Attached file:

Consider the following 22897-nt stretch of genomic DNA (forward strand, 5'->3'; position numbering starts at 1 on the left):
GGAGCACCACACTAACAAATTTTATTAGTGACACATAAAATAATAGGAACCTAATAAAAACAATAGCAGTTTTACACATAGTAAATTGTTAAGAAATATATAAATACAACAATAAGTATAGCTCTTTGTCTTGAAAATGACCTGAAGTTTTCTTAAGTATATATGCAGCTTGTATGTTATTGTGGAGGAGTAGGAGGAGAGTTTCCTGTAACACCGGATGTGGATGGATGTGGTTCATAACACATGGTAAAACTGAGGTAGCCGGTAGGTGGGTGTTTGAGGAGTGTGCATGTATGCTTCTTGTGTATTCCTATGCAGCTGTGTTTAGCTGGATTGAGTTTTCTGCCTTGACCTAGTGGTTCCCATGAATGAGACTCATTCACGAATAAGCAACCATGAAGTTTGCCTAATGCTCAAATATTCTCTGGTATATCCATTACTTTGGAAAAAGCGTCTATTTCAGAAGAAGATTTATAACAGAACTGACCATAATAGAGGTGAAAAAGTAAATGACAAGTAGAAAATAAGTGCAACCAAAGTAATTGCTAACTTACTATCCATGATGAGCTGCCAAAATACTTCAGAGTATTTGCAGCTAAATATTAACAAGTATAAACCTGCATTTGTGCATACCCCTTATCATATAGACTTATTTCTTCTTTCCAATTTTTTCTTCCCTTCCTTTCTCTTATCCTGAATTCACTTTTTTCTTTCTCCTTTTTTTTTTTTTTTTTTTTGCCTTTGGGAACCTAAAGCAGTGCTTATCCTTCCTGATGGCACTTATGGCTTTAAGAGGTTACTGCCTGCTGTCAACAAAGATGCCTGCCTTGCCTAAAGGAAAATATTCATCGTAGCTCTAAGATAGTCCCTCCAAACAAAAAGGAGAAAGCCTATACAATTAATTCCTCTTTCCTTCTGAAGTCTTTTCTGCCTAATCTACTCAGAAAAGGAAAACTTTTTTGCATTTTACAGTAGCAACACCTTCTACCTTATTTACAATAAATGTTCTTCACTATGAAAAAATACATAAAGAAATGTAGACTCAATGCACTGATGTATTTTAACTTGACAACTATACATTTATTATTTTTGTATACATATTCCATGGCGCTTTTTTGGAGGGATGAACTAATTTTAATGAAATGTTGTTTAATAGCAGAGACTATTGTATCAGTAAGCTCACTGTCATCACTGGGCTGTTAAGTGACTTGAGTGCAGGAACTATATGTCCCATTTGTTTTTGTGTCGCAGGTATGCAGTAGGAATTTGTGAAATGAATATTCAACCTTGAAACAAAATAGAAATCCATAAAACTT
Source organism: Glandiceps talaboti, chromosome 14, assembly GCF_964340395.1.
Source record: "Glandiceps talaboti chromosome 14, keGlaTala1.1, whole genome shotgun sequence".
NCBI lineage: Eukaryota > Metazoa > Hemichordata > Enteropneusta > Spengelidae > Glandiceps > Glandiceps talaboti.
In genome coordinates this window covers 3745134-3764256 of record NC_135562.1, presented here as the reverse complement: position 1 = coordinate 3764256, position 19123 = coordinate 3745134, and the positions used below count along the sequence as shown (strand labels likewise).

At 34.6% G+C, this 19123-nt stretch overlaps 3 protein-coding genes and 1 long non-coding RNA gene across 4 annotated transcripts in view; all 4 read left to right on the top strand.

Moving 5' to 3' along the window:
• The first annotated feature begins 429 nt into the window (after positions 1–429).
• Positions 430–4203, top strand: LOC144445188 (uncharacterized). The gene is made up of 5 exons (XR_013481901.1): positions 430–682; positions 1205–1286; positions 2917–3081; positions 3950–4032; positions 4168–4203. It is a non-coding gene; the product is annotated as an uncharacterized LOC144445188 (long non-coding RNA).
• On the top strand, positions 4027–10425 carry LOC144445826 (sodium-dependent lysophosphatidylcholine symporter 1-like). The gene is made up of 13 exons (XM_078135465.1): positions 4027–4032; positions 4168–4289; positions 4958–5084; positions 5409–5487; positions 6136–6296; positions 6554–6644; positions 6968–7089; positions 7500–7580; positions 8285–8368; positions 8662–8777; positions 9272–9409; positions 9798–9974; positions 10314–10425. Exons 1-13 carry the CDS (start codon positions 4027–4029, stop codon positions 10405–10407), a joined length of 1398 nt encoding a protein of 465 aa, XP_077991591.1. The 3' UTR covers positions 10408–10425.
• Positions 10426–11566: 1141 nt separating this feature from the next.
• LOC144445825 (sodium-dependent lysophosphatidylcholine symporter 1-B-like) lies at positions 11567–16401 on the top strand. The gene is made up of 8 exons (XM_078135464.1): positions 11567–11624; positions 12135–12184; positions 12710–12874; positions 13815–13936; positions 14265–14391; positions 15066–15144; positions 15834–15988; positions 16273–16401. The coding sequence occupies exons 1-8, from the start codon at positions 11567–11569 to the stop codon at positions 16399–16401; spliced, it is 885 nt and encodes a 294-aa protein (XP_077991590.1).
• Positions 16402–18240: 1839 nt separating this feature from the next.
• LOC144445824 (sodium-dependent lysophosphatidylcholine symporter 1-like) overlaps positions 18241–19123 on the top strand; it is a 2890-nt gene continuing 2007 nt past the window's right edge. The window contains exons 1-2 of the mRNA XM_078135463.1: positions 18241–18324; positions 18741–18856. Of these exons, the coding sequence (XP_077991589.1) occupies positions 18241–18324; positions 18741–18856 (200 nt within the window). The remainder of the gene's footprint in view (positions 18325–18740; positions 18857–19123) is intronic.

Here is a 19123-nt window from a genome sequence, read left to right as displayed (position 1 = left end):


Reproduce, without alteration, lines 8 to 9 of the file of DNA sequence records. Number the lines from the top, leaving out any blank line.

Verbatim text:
Moving 5' to 3' along the window:
• The first annotated feature begins 429 nt into the window (after positions 1–429).